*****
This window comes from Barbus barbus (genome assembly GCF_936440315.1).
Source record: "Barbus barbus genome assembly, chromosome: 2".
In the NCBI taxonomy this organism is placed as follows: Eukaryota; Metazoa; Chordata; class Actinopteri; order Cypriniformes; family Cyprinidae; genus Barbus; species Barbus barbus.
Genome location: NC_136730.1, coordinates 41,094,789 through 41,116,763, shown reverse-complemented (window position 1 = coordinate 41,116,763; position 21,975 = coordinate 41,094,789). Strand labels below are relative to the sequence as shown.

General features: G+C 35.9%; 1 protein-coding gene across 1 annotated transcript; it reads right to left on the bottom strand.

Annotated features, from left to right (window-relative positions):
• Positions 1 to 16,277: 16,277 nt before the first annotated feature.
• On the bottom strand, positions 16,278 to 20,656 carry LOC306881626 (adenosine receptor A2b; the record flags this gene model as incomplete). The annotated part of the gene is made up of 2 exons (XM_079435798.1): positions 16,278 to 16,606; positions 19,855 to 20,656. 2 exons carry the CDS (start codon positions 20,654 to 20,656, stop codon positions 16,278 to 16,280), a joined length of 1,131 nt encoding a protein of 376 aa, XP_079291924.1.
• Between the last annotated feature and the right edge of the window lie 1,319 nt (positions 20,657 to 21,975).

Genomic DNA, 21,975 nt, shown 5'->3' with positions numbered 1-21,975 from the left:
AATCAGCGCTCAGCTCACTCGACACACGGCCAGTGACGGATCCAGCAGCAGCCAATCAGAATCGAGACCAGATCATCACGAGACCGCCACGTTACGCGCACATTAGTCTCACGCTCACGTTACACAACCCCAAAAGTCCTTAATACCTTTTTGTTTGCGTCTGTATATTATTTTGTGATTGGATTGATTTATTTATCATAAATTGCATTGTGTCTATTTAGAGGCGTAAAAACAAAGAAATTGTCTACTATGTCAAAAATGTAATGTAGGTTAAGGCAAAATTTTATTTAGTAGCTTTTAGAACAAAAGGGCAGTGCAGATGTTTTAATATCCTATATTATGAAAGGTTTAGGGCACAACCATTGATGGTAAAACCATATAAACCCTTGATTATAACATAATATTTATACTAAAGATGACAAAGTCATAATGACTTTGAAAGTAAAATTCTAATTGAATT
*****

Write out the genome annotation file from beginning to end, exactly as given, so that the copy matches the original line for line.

This window comes from Barbus barbus (genome assembly GCF_936440315.1).
Source record: "Barbus barbus genome assembly, chromosome: 2".
In the NCBI taxonomy this organism is placed as follows: Eukaryota; Metazoa; Chordata; class Actinopteri; order Cypriniformes; family Cyprinidae; genus Barbus; species Barbus barbus.
Genome location: NC_136730.1, coordinates 41,094,789 through 41,116,763, shown reverse-complemented (window position 1 = coordinate 41,116,763; position 21,975 = coordinate 41,094,789). Strand labels below are relative to the sequence as shown.

General features: G+C 35.9%; 1 protein-coding gene across 1 annotated transcript; it reads right to left on the bottom strand.

Annotated features, from left to right (window-relative positions):
• Positions 1 to 16,277: 16,277 nt before the first annotated feature.
• On the bottom strand, positions 16,278 to 20,656 carry LOC306881626 (adenosine receptor A2b; the record flags this gene model as incomplete). The annotated part of the gene is made up of 2 exons (XM_079435798.1): positions 16,278 to 16,606; positions 19,855 to 20,656. 2 exons carry the CDS (start codon positions 20,654 to 20,656, stop codon positions 16,278 to 16,280), a joined length of 1,131 nt encoding a protein of 376 aa, XP_079291924.1.
• Between the last annotated feature and the right edge of the window lie 1,319 nt (positions 20,657 to 21,975).

Genomic DNA, 21,975 nt, shown 5'->3' with positions numbered 1-21,975 from the left:
AATCAGCGCTCAGCTCACTCGACACACGGCCAGTGACGGATCCAGCAGCAGCCAATCAGAATCGAGACCAGATCATCACGAGACCGCCACGTTACGCGCACATTAGTCTCACGCTCACGTTACACAACCCCAAAAGTCCTTAATACCTTTTTGTTTGCGTCTGTATATTATTTTGTGATTGGATTGATTTATTTATCATAAATTGCATTGTGTCTATTTAGAGGCGTAAAAACAAAGAAATTGTCTACTATGTCAAAAATGTAATGTAGGTTAAGGCAAAATTTTATTTAGTAGCTTTTAGAACAAAAGGGCAGTGCAGATGTTTTAATATCCTATATTATGAAAGGTTTAGGGCACAACCATTGATGGTAAAACCATATAAACCCTTGATTATAACATAATATTTATACTAAAGATGACAAAGTCATAATGACTTTGAAAGTAAAATTCTAATTGAATT